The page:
UPSET CITY. I have this theory. Well, it’s a couple of theories. One is that with this game being played in Week 2, I bet Arkansas is practicing against the Air Raid already. I think defensively, they’ll be more ready to go than MSU is expecting, especially after last year’s beatdown in Fayetteville. That’s not a capacity crowd in Starkville, either. Keep in mind how that impacts MSU’s cowbell-fueled home-field advantage this year. This comes back to my belief that if Arkansas is going to win a game this year, it won’t come against a team that dominates at the line of scrimmage. That’s the Hogs’ biggest weakness in Year 1 with Pittman. I don’t think MSU is built to push people around up front, and Mike Leach’s pass-heavy offense struggles to string drives together against Arkansas’ experienced back end. Bust out the Gatorade for Pittman.

Week 3: at Auburn (L)

Consider this a reality check moment. A week after celebrating the first SEC win in nearly 3 years, Arkansas runs into an Auburn team with something to prove after a frustrating start. Kevin Steele finds all sorts of ways to generate pressure against the Arkansas front. Franks goes from hero to goat and talks of a possible 3-win season head to the back burner.

Week 4: vs. Ole Miss (L)

This is the one that you know would make all the difference because going into the bye week at 2-2 would feel monumental for Pittman’s progress. I get the feeling Ole Miss will play desperate. After potentially starting 3-0, Lane Kiffin draws up a masterful offensive game plan that keeps Arkansas on its heels. Boyd’s rushing keeps Arkansas alive, but when a late comeback drive is needed, a careless Franks interception ends Arkansas’ hopes of getting tot 2-2.

Week 5: Bye

Week 6: at Texas A&M (L)

It’ll be weird to not see this game played in Dallas. That’s certainly advantage, A&M. Also an advantage is my belief that the Aggies will load the box and dare Franks to beat them. That’s not how Arkansas wants to operate. I think that makes for a long day in College Station against an A&M squad that’s plenty capable of running all over inferior teams.

Week 7: vs. Tennessee (L)

This is a potential swing game for an Arkansas team that could catch a couple of foes by surprise if they’re dealing with mass quarantines. Of course, I’d worry about that impacting Arkansas’ depth, as well. This Tennessee offensive line is no joke, and I envision that being a problem for Arkansas. A big Eric Gray performance could be in the works. But hey, who knows? Franks certainly pulled a rabbit out of his hat before against the Vols …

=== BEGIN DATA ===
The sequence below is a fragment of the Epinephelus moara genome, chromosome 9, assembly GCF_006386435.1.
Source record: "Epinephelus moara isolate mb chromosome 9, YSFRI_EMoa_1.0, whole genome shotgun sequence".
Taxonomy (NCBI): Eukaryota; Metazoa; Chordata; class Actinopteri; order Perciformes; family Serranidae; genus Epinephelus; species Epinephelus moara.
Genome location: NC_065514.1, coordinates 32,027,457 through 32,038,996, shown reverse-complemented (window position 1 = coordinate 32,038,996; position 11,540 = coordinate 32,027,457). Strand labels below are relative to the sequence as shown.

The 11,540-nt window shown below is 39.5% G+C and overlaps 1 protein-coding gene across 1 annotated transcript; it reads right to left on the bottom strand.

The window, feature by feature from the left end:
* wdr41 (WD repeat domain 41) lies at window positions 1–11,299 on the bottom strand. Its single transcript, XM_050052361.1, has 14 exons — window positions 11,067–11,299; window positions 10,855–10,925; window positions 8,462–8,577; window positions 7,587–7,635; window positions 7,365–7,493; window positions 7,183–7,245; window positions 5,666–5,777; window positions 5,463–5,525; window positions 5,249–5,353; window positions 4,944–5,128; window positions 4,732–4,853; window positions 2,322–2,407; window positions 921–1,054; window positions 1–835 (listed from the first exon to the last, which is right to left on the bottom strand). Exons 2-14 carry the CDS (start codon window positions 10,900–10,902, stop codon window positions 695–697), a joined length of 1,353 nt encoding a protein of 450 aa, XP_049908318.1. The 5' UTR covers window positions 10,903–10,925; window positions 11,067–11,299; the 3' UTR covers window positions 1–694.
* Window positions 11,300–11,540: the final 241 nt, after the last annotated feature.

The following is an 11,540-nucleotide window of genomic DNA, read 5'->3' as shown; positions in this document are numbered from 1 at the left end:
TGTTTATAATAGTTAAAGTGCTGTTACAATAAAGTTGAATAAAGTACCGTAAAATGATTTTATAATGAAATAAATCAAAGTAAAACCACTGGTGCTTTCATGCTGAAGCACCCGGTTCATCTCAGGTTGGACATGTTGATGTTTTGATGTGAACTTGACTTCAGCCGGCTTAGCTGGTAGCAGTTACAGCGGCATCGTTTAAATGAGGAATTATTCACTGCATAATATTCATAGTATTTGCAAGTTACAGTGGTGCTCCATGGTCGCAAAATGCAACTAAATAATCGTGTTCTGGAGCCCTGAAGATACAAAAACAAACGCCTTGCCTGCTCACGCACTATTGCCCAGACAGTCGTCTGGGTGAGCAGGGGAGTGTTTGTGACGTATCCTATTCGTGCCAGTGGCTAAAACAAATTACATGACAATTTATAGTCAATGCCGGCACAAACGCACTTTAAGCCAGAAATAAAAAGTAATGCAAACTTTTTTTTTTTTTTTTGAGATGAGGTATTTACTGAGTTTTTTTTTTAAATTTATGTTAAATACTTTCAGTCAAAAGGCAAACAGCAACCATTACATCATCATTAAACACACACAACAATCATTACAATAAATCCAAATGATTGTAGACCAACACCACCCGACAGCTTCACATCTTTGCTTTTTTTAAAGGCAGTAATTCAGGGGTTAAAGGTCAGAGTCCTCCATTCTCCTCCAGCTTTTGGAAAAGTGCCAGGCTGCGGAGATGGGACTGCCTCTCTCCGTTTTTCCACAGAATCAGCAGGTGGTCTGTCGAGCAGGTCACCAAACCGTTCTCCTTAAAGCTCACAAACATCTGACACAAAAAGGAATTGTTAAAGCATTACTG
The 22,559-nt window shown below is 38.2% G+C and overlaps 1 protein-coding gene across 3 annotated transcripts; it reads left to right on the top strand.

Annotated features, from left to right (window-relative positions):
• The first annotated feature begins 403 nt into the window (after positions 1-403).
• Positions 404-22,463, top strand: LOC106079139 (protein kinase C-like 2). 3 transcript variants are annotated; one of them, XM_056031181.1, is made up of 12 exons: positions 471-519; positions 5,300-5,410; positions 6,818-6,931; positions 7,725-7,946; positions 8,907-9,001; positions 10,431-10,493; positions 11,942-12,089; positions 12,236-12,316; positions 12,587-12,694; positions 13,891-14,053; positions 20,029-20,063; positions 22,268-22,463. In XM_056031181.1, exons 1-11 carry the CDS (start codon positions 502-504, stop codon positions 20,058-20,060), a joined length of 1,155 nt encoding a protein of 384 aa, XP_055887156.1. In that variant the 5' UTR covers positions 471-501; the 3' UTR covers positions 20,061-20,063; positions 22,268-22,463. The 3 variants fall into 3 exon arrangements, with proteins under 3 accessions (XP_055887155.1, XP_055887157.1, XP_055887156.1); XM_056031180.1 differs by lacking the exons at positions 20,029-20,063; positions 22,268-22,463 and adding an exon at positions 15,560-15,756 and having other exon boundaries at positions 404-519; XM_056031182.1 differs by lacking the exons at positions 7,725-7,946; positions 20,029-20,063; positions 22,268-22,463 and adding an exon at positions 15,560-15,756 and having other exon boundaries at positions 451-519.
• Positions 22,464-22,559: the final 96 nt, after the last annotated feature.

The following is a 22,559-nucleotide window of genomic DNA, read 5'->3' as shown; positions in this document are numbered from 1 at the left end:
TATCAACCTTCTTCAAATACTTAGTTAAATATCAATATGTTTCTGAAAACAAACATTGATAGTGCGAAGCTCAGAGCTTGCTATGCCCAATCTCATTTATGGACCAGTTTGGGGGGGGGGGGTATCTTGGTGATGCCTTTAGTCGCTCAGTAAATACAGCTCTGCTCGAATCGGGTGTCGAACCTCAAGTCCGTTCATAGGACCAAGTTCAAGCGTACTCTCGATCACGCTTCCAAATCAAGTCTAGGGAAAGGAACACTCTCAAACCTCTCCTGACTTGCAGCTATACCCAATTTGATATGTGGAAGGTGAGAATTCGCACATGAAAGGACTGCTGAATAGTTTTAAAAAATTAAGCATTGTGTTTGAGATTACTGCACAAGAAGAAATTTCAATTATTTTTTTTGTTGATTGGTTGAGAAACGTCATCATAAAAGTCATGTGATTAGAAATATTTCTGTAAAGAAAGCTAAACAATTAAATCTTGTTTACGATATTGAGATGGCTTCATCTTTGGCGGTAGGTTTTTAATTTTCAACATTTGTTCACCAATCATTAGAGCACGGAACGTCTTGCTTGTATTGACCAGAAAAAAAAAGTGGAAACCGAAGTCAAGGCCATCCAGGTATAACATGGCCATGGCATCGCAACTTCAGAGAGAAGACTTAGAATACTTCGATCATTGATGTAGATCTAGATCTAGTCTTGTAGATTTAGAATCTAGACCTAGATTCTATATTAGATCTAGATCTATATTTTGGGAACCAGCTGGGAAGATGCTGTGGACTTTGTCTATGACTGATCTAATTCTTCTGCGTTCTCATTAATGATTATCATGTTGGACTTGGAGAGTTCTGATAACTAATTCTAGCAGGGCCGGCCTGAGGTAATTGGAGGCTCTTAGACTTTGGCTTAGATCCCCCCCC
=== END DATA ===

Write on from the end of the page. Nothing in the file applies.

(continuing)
Week 8: at Florida (L)

The Franks reunion is going to be fascinating. Here’s what I’ll say to Arkansas. If he’s still starting at this point, that’s a good sign compared to what we’ve seen in recent memory. But I wonder about Franks maybe being a little too emotional in this one. You can’t force throws against a secondary that good. This will serve as a reminder of why Kyle Trask’s emergence ultimately forced Franks’ hand. The successor gets the last laugh again.

Week 9: vs. LSU (L)

I think LSU could lose all of its first-stringers and still probably have a good chance to take care of Arkansas. Is that mean? Sorry, but I think LSU has recruited that well. And from a development standpoint, I think we’ll see the Tigers really hit their stride in the latter half of the season. A big Arik Gilbert showing headlines a comfortable LSU victory.

Week 10: at Mizzou (L)

I’m here for this rivalry. Eli Drinkwitz is going to provide a little juice to a league that’s been mostly full of politically correct coaches. Pittman wants this one bad, I’m sure. Shoot, Odom wants this one bad, too. But while I think Arkansas’ young studs Treylon Burks and Trey Knox flash some major potential in this one, I think Mizzou gets the late stop it needs. That defense has an All-SEC candidate at each level. I’ll call for a 28-27 Mizzou win that stings as much as any game all year.

Week 11: vs. Alabama (L)

Nope. Not happening.

2020 projection: 1-9, 7th in West


Baby steps.

I realize this is easy for me to say as someone who isn’t emotionally invested into the program. I totally get that. But try to have some context with this season. The bar is incredibly low. But watch out for things like:

  • Significant run defense improvement
  • Having 1 starting quarterback all 10 games
  • Improving by a full touchdown in average margin of defeat (-22.5 per SEC game in 2019)

These are basic things that are important first steps to make in this rebuild. That’s what it is. It might not be trying to go from a Bielema team based on size to a Morris team based on speed, but it is building the program back up to respectability. It’s probably still not fair to use Florida, LSU, Alabama and Georgia as actual barometers. The rest of the conference is fair game. At least it should be.

Gauge how Pittman handles this. If he takes this all in stride, that’s a positive sign from someone who understands what he signed up for. If his identity of building up the offensive line is evident by season’s end, that’s a win. If his coordinators are still being referred to as obvious upgrades at season’s end, that’s a win, too.

Set the bar low for 2020. It’s going to be brutal.

But dare I say, it might not quite as brutal as anything that happened under the previous regime.

Cover photo of Feleipe Franks courtesy of University of Arkansas athletics.